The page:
The Adirondack Park in northern New York is located at the southern range extent for several bird species that inhabit lowland boreal forest habitats, which in the Adirondacks are naturally fragmented and intermixed with eastern temperate forest types. I examined occupancy dynamics of 8 bird species in lowland boreal forest wetlands, evaluating the influence of variables associated with climate change and habitat fragmentation, including wetland size and connectivity, on colonization and extinction dynamics for the period 2007–2011. Occurrence data from point-count surveys conformed to predictions of metapopulation theory with respect to extinction, with most species more likely to experience local extinction from smaller, more isolated wetlands. Responses to latitude and elevation were variable. Proximity of human infrastructure was the most consistent driver of short-term dynamics across species, with two-thirds more likely to colonize low-impact sites and become locally extinct from more-impacted sites. Evidence for metapopulation structure suggests that improved connectivity among wetlands and reduction of human impact near wetlands should be conservation goals for these species in the park.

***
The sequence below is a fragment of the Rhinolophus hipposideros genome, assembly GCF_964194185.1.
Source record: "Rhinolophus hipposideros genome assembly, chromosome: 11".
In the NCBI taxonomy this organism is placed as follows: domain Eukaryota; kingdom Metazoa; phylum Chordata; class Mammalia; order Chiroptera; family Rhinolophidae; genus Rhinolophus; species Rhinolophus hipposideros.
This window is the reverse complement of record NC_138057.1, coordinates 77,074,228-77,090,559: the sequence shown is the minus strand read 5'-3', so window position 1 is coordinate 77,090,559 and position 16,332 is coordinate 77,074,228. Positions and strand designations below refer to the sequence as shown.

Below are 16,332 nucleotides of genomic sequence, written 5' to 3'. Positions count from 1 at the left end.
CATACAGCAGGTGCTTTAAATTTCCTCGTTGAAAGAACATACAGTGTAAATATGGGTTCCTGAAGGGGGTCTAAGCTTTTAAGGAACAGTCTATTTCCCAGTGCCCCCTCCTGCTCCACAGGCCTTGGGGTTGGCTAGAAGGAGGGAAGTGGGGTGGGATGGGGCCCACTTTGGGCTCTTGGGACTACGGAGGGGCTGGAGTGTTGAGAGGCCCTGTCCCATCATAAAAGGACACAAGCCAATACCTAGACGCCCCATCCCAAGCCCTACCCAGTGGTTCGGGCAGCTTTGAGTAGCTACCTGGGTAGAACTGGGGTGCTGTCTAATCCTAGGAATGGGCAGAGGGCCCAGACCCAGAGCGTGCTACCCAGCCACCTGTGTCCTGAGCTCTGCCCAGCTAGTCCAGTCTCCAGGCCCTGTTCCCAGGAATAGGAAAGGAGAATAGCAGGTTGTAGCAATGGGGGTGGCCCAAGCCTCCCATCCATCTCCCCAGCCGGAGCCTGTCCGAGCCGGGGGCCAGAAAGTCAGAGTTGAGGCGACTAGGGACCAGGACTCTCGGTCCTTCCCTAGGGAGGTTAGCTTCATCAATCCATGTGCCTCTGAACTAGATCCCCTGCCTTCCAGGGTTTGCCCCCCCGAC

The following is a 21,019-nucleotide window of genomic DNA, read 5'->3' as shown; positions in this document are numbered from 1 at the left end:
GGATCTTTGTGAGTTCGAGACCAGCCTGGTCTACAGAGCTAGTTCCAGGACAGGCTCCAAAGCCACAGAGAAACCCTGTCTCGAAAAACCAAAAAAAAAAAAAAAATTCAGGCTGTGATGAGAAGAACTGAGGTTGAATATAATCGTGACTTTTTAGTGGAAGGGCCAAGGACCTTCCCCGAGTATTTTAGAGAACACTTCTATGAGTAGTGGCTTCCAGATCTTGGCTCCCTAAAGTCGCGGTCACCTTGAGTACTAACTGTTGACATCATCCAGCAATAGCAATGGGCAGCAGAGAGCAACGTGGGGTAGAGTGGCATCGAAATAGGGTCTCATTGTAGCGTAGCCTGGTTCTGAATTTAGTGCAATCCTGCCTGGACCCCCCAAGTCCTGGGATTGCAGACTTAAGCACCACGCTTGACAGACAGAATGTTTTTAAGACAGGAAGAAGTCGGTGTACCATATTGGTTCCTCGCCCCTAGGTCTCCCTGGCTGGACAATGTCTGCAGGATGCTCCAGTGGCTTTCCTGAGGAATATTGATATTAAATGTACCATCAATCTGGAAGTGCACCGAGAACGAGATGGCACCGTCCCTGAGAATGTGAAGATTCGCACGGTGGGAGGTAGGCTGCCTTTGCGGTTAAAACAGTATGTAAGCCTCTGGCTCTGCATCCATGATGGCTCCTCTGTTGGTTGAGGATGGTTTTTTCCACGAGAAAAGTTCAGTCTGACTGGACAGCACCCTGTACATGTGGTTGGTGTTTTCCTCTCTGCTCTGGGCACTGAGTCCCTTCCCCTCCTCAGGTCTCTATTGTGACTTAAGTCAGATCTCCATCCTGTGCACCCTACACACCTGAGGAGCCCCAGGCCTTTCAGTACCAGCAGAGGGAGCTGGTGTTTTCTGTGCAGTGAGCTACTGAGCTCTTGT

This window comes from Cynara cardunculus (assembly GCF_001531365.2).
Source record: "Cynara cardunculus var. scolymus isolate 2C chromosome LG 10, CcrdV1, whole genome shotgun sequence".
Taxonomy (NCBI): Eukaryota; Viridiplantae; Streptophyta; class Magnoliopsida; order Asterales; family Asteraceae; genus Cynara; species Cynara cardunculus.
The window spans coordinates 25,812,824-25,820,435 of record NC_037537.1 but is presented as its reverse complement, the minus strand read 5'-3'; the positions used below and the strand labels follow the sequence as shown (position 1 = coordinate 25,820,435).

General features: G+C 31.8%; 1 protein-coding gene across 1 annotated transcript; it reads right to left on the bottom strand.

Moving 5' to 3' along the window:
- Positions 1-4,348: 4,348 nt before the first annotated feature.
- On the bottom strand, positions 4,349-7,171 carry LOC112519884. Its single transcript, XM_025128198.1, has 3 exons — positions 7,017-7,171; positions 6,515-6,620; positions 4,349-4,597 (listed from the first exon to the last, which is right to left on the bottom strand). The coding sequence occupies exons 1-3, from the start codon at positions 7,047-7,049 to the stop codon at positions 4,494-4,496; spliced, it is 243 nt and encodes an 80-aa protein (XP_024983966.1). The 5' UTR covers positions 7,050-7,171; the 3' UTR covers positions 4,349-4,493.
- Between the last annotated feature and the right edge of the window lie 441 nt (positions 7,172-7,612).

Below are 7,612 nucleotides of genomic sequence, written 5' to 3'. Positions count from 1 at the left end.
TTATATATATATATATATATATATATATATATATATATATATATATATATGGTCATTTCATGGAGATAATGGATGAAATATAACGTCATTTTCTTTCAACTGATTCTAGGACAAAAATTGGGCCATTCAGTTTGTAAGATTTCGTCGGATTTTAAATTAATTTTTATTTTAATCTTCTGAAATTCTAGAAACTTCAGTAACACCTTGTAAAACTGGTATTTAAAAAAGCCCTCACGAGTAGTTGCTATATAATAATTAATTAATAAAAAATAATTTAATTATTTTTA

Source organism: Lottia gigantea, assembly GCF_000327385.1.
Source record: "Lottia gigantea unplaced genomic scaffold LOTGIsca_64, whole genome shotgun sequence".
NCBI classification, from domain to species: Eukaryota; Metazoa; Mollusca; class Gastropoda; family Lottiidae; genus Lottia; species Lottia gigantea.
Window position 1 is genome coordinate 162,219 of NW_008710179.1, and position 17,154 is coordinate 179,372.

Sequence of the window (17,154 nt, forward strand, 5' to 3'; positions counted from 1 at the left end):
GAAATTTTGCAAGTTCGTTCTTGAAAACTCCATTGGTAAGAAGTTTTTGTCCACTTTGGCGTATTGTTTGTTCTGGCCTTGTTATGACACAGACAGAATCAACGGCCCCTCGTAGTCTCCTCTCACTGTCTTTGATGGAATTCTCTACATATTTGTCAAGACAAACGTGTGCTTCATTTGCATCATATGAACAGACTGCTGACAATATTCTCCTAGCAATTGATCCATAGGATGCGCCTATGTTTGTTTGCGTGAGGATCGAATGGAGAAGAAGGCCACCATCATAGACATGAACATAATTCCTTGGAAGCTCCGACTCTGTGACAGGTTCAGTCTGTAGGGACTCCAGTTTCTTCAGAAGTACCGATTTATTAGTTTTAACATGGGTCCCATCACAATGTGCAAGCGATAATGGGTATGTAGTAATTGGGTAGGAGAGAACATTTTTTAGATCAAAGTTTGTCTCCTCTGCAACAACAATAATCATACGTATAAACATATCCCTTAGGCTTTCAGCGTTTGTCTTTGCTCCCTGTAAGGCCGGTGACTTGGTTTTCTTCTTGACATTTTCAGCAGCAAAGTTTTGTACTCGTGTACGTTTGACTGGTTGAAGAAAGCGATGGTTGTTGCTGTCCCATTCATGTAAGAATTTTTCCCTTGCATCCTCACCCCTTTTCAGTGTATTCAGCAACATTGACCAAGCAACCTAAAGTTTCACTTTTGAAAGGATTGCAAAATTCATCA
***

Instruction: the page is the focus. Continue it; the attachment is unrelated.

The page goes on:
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Vol. 21 • No. 1